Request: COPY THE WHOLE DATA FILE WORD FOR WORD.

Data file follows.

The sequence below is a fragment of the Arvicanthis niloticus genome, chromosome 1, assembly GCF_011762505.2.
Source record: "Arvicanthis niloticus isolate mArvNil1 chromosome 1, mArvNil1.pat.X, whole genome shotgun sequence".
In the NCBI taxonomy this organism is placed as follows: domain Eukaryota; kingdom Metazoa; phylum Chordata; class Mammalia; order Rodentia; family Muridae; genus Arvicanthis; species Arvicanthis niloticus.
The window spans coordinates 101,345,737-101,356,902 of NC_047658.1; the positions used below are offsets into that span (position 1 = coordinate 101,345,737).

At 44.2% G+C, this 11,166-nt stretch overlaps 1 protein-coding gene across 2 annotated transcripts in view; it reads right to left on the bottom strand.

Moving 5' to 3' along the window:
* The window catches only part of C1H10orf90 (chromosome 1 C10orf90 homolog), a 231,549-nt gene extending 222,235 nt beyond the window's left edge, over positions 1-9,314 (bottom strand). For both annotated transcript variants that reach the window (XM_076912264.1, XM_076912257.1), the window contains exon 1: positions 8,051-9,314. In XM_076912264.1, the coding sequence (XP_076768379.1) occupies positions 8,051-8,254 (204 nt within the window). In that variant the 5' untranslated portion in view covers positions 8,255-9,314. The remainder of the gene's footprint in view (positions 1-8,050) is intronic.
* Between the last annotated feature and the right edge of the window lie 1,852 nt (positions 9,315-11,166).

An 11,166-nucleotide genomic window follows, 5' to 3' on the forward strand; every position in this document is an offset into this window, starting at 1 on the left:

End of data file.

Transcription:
The sequence below is a fragment of the Arvicanthis niloticus genome, chromosome 1, assembly GCF_011762505.2.
Source record: "Arvicanthis niloticus isolate mArvNil1 chromosome 1, mArvNil1.pat.X, whole genome shotgun sequence".
In the NCBI taxonomy this organism is placed as follows: domain Eukaryota; kingdom Metazoa; phylum Chordata; class Mammalia; order Rodentia; family Muridae; genus Arvicanthis; species Arvicanthis niloticus.
The window spans coordinates 101,345,737-101,356,902 of NC_047658.1; the positions used below are offsets into that span (position 1 = coordinate 101,345,737).

At 44.2% G+C, this 11,166-nt stretch overlaps 1 protein-coding gene across 2 annotated transcripts in view; it reads right to left on the bottom strand.

Moving 5' to 3' along the window:
* The window catches only part of C1H10orf90 (chromosome 1 C10orf90 homolog), a 231,549-nt gene extending 222,235 nt beyond the window's left edge, over positions 1-9,314 (bottom strand). For both annotated transcript variants that reach the window (XM_076912264.1, XM_076912257.1), the window contains exon 1: positions 8,051-9,314. In XM_076912264.1, the coding sequence (XP_076768379.1) occupies positions 8,051-8,254 (204 nt within the window). In that variant the 5' untranslated portion in view covers positions 8,255-9,314. The remainder of the gene's footprint in view (positions 1-8,050) is intronic.
* Between the last annotated feature and the right edge of the window lie 1,852 nt (positions 9,315-11,166).

An 11,166-nucleotide genomic window follows, 5' to 3' on the forward strand; every position in this document is an offset into this window, starting at 1 on the left: